Body Fat Abnormality in HIV-infected children and adoloscents living in Europe: prevalence and risk factors
Authors: Alam N., Cortina – Borja M., Goetghebuer T., et al. European Paediatr HIV & Lipodystrop (Giaquinto C. member of the Study Group)
Published in: JAIDS, 2012, 59: 314 – 32
Objectives: To estimate the prevalence of and identify risk factors for lipodystrophy syndrome (LS) and body fat abnormality in a population of HIV-infected children and adolescents.
Design: Cross-sectional observational study.
Methods: HIV-infected subjects aged 2-18 years were recruited from 15 HIV centers in Belgium, Italy, and Poland between January 2007 and December 2008. Standardized assessments by the patient’s long-term clinician were performed to establish the presence of abnormality. Risk factors were explored in logistic regression models for fat abnormality outcomes and LS (abnormality plus dyslipidemia).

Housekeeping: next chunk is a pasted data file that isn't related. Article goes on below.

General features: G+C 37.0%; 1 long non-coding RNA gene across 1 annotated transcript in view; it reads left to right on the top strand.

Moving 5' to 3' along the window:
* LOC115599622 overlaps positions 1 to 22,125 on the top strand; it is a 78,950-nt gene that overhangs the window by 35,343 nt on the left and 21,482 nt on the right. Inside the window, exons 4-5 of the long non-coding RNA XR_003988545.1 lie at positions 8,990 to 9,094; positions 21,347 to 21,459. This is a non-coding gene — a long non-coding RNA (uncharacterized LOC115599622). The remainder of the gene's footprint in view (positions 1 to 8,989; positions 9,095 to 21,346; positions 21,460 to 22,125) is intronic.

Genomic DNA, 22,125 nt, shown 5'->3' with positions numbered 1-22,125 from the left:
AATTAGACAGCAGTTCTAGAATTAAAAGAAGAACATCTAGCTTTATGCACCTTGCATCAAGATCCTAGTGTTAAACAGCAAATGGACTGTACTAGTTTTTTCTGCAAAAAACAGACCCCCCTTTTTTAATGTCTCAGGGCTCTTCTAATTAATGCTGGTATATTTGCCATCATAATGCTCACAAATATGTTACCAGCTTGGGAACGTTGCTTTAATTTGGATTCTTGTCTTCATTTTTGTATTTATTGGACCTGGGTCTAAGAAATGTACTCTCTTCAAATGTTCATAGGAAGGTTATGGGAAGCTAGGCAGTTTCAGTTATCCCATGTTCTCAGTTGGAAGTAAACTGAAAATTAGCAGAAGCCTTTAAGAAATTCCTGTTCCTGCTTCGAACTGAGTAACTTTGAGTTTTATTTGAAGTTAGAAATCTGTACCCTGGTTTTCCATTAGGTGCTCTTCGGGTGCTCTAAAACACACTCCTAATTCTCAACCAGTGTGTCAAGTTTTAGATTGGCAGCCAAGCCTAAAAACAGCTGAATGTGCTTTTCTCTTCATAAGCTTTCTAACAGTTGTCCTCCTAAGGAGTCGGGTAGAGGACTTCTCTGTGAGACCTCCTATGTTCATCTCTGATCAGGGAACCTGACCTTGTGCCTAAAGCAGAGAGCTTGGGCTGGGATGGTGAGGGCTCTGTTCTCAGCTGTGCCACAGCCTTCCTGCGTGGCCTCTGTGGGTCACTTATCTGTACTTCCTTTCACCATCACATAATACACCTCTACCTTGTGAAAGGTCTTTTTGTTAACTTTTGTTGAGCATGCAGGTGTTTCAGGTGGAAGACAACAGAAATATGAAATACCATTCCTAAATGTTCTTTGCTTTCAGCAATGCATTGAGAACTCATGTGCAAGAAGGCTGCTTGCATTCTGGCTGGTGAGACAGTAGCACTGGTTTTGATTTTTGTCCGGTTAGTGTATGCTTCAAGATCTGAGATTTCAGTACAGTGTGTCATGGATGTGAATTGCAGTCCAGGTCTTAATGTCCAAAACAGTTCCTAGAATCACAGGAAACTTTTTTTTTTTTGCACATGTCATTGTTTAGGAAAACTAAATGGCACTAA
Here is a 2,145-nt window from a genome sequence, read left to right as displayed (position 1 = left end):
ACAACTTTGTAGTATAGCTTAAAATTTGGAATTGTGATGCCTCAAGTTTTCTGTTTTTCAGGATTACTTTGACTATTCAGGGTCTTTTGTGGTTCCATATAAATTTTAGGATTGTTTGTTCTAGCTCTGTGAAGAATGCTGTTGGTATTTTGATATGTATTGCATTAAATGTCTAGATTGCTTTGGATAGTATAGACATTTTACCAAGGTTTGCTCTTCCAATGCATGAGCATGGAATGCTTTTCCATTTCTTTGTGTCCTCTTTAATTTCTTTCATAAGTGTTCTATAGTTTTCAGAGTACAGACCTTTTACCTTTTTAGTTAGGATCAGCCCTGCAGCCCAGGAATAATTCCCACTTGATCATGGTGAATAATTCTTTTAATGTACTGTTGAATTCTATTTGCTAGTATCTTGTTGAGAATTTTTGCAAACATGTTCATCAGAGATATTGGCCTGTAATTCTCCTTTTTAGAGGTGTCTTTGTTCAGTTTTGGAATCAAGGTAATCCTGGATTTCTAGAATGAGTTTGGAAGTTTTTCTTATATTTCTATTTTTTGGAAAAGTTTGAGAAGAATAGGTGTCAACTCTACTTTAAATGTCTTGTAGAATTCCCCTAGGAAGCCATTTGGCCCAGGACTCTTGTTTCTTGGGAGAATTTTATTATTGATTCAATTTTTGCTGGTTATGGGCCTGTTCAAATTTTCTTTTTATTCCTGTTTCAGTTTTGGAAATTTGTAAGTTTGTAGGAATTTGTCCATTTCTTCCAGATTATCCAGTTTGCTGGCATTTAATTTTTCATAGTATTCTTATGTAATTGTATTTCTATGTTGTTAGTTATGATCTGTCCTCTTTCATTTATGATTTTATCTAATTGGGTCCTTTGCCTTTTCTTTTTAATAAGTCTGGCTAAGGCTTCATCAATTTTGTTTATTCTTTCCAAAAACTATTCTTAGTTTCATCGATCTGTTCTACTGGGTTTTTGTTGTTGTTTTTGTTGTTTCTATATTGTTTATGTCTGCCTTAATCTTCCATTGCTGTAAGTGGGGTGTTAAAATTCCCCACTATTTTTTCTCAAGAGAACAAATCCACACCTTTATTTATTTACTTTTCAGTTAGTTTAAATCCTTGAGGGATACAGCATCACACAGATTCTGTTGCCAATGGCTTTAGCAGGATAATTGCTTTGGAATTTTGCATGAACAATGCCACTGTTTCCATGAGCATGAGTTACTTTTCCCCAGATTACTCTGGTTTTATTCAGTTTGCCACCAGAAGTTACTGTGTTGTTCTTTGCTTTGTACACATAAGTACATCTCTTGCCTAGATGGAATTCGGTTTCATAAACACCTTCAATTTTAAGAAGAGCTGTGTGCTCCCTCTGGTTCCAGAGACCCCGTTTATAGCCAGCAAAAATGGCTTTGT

Results: Among 426 subjects (70% white), median age was 12.2 years (interquartile range: 9.0-15.0 years) and median duration of antiretroviral therapy was 5.2 years (interquartile range: 2.2-8.8 years). Prevalence was 57% (n = 235) for LS and 42% (n = 176) for fat abnormality; 90 subjects with abnormality were affected in ≥3 locations. Lipoatrophy occurred in 28% (n = 117) of subjects and lipohypertrophy in 27% (n = 115), most commonly in the face and trunk, respectively. In multivariable analysis, white ethnicity, body mass index, ritonavir/lopinavir, and nonnucleoside reverse transcriptase inhibitors were each associated with an increased risk of LS (P < 0.05). White ethnicity, history of Centers for Disease Control and Prevention-defined disease, and stavudine were associated with risk of lipoatrophy (P < 0.05). Increased risk of lipohypertrophy was associated with body mass index and prior HIV disease.
Conclusions: Fat abnormality was prevalent in close to half of children and adolescents, who had accumulated long treatment durations. Risk of fat abnormality was associated with specific drugs, including stavudine and ritonavir, and other variables. Our results underline the importance of continued surveillance of children treated with antiretroviral therapy.